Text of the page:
Rev. Dr. YORK: Well, Christianity has always thrived in the marketplace of ideas. And we believe in the power of persuasion. That power takes place one heart at a time. Obviously, the problem with Fred Phelps and Westboro - and I use this word, advisedly - church, is that they're not about persuasion. They're about intimidation and hatred, and all of us who are evangelical Christians cringe, obviously, when we see them because we realize that in the minds of some people, that's the way they picture Christianity. And yet, they are so far removed from the spirit and the heart of the Bible and of Jesus, in particular, that it's disturbing to us, probably more, than to anyone.
MARTIN: What you also - I don't want to say that you, as a Southern Baptist, agree with their view of homosexuality. I don't think that is accurate. But you also, religiously, theologically condemn it?
Rev. Dr. YORK: We believe that homosexuality is a sin. That's true. But again, we also believe that homosexuals have the same dignity and human rights that everyone has and is entitled to. I believe in appealing to a person that is in a homosexual lifestyle, on the basis of the love of God and what the scripture says. What I don't believe - is in demeaning him and treating him as though he is any less created in the imagine of God that and I or anyone else is.
MARTIN: But, Mark Potok, let's - let's all stipulate that most people find this offensive. And I have to say that I have occasioned to go by Walter Reed Army Hospital, which is where many soldiers are being treated for - many times - for grievous injuries and the Westboro group has picketed there. And the idea of these young families, these young wives having to confront these people go past them on their way to, you know, take care of these service members, is deeply shocking.
On the other hand, some people find the Jehovah's Witnesses offensive because they go knocking door to door. Some people find Faith Nights offensive because - Faith Nights at the baseball park offensive because they feel that that's evangelism. They don't want to hear it. The fact is this group was picketing a thousand feet from the church where the funeral took place. If we're to outlaw and sanction that which people find offensive, doesn't that open the door to restriction on a lot of speech?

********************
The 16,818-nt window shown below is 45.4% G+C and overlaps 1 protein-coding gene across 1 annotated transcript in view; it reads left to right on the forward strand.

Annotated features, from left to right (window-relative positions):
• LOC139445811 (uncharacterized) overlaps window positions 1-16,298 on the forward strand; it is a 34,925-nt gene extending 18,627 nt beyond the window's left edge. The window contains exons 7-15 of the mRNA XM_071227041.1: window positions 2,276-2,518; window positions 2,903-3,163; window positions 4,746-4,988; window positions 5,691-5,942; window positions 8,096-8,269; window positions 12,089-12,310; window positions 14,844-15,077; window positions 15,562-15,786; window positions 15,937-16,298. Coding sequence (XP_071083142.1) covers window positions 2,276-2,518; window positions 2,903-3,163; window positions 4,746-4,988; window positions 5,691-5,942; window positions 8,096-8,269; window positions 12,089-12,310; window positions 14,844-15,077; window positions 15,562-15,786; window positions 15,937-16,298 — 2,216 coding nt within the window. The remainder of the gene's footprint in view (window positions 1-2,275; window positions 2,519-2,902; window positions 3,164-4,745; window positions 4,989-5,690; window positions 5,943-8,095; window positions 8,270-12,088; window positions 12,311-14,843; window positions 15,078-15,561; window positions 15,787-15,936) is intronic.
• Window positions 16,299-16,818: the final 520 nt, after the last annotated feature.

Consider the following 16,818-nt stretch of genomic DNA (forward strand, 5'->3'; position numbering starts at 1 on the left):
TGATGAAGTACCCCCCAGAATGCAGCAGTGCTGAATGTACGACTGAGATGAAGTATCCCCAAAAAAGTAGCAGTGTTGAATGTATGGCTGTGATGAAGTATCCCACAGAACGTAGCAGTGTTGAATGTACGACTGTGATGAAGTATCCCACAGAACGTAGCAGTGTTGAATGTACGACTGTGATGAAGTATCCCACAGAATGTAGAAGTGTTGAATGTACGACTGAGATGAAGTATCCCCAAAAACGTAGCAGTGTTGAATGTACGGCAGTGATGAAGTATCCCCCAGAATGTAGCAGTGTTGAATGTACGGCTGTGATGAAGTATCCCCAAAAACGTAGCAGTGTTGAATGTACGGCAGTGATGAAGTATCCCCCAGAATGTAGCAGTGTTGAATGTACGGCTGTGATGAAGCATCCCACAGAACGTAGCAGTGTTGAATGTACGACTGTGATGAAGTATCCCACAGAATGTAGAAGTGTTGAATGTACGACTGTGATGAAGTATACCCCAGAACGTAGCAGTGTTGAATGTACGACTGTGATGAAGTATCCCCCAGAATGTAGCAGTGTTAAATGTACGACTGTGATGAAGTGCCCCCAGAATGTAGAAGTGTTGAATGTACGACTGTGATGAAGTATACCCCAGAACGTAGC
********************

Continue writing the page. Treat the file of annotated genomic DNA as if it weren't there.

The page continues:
Mr. POTOK: Sure. I don't think there's much question about that. I mean, it's a difficult and closed case, as I try to say earlier. And a thousand feet is - it's a fairly long way. It's not only that. Phelps and his crew went through went through the permitting process to hold there a little demonstration outside this funeral. And I think that, too, will count in their favor on appeal. So you know, it's really - it's unclear what's going to happen. I just one - I have one other thing, which, you know, I very much agree with the Reverend York that, you know, this is quite different from disagreeing with homosexuality or feeling that the Bible says homosexuality is wrong. I mean, these are people who do things - they really are a terrorist, in a sense.
They are - for instance, you know, the Westboro Baptist Church has routinely gone through the garbage cans of people they do not like in Topeka. So at one point, they were having a battle with local district attorney who they, you know, falsely accused of being a lesbian. And that was not the word they used. You know they go rooting around in her garbage, find a letter which she has written to her husband, discussing adulterous relationships each had had and, you know, a kind of reconciling. And you know, what Phelps and his friends do is immediately fax this out on their letterhead to hundreds and hundreds and hundreds of people.
You know, similar thing was done by them when they were trying to get the mayor to back down on a funeral ordinance that Topeka was about to pass…
MARTIN: All right.
Mr. POTOK: …and in fact was successful.
MARTIN: Well, Reverend York, last word to you. What would be your message to Reverend Phelps - the clergyman - if you had an opportunity to speak with him?
Rev. Dr. YORK: Well, it would be, fir first of all, that he needs to follow the example of the Lord Jesus who came and spoke the truth, but he's spoken in love. And that he needs to follow the tenets of scripture rather than to carbon out one little slice and making it as though it were the main message of the Bible.
MARTIN: All right. Hershael York is pastor at Buck Run Baptist Church in Kentucky, a professor at the Southern Baptist Theological Seminary in Louisville. It's a pleasure to speak with you again, sir. Thanks for joining us.
Rev. Dr. YORK: Thank you.
MARTIN: We were also joined by Mark Potok from the Southern Poverty Law Center. He joined us from his office in Montgomery, Alabama.
Thank you also, sir.
Mr. POTOK: And thanks so much.
MARTIN: The Reverend Dr. Hershael York shares more of his spots about speaking for God on our blog at npr.org/tellmemore. We'd love for your to take a look and let us know what do you think.